I recommend this book for anyone interested in self-assessments. It is easy to read, evidence-based and would help teams better understand how to work together based on their inherent personality. It also provides an insight on career perspectives based on the individual personality types.


Book cover that incorporates black-and-white image of 1950s housewife with dark lipstick with index finger to lip

Maxine Iannuccilli, BA 18

PhD student, Department of Psychology

Inferior: How Science Got Women Wrong – and the New Research That’s Rewriting the Story
By Angela Saini
Beacon Press, 2018

A compelling work by Angela Saini that highlights how academia has historically constructed the false narrative that women are the inferior gender. Bonus read: I also strongly recommend the author’s similar approach to race in Superior: The Return of Race Science. These are two must-reads, especially if you are pursuing a career in any scientific field.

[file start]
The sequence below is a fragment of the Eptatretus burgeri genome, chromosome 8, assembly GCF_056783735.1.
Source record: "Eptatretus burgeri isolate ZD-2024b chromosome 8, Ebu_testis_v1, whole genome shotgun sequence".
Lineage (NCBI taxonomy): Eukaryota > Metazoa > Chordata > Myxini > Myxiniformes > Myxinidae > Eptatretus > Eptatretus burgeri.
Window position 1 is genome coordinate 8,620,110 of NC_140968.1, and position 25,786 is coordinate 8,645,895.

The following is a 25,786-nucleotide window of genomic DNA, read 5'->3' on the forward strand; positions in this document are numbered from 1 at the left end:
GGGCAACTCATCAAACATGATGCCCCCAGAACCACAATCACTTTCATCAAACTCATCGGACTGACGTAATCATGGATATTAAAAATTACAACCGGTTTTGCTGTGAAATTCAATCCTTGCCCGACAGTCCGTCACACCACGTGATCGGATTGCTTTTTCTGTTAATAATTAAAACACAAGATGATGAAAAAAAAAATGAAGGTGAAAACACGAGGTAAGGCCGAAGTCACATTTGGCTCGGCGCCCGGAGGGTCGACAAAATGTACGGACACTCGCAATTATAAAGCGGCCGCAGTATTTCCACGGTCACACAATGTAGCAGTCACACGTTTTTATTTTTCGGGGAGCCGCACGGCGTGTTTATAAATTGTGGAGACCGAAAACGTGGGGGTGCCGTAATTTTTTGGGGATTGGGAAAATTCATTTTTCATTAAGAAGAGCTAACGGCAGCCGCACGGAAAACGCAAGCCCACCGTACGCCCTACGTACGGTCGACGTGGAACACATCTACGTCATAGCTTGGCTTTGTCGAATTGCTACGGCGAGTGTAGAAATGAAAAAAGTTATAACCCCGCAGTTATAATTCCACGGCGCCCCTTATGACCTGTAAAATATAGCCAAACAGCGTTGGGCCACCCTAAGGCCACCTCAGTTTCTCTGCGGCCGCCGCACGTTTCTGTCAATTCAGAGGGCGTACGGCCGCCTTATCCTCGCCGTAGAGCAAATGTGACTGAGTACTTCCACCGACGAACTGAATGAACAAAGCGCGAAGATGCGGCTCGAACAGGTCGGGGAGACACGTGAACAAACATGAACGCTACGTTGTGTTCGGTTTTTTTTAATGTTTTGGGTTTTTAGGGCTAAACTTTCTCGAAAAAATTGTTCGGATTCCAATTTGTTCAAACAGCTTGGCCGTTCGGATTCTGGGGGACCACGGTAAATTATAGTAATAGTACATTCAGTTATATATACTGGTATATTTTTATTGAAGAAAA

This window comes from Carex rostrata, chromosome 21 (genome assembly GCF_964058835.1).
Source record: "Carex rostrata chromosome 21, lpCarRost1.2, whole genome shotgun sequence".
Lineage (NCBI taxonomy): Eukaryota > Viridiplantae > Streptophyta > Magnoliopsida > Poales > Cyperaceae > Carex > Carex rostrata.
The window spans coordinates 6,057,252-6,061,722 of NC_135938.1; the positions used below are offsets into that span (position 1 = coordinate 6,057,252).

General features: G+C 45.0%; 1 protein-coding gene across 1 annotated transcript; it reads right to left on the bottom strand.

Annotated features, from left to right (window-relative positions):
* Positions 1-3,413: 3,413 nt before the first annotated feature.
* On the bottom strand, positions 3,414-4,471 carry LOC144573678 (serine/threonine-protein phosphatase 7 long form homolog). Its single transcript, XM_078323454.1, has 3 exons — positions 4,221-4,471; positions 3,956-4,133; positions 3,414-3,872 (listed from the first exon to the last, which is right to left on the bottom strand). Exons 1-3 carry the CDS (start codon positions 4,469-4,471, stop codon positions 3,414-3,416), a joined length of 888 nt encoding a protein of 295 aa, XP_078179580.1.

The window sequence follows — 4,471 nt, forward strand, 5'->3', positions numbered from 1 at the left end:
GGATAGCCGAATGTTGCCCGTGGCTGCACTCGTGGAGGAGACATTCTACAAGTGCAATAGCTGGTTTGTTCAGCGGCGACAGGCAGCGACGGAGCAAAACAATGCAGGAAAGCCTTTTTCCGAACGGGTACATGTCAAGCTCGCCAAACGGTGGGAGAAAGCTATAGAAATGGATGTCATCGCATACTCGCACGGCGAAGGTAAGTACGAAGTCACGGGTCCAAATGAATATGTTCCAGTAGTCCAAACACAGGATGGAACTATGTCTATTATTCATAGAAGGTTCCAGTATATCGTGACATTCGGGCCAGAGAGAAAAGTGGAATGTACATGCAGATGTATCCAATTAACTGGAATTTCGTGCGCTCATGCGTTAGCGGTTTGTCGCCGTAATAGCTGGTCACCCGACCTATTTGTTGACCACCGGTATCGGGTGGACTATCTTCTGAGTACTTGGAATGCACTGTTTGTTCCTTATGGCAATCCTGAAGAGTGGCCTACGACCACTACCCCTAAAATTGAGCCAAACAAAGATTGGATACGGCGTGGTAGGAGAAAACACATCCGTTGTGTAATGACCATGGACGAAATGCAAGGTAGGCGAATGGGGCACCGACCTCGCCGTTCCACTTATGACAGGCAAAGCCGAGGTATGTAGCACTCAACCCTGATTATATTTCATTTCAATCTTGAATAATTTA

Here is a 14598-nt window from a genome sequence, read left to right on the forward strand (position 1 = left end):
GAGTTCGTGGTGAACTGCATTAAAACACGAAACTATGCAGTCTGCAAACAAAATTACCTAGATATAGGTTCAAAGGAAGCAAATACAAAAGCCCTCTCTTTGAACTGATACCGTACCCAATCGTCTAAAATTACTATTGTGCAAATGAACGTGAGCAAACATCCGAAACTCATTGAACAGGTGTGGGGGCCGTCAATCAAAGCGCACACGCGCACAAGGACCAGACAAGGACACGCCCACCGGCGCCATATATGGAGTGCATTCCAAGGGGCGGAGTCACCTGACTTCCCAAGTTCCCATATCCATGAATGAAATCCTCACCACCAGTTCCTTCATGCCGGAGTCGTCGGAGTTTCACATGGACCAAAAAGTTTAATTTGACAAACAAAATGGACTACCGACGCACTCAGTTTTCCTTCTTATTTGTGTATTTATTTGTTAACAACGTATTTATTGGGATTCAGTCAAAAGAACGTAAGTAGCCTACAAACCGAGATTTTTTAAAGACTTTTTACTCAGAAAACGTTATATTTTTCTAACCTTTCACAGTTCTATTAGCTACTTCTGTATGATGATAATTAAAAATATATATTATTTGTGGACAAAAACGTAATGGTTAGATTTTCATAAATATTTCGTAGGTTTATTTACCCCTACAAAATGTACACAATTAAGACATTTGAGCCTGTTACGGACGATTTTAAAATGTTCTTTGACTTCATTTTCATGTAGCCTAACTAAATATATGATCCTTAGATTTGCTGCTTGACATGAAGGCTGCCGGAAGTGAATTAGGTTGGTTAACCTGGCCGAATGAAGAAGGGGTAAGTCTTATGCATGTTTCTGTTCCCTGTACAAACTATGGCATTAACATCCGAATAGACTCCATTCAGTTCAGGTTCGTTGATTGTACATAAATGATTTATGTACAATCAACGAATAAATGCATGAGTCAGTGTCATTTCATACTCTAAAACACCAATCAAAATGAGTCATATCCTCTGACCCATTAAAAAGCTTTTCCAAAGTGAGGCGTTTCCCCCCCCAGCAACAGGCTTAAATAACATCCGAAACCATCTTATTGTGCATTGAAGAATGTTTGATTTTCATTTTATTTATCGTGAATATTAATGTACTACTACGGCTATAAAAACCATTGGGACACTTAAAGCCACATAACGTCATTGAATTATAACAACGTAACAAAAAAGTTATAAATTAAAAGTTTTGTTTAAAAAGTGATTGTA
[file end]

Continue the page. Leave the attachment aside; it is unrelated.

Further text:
Book cover showing man with apron holding butcher's knife while speaking

Daniel Therrien

Associate vice-president of integrated planning

White Heat
By Marco Pierre White
Octopus Books, 2009

I came across one reading that I found highly interesting for anyone who is passionate about cooking. It is not new, but it is a book on the life of Marco Pierre White, who earned his place in the British culinary history as much for his strong temperament as for his unique talent as a chef. White Heat talks about his life in becoming a chef; it’s very easy reading, great pictures and on top of it, there are recipes!



Do you have a favourite book you want your fellow Concordians to read? Share it via Twitter or Facebook. Be sure to add @concordia and #CUReads.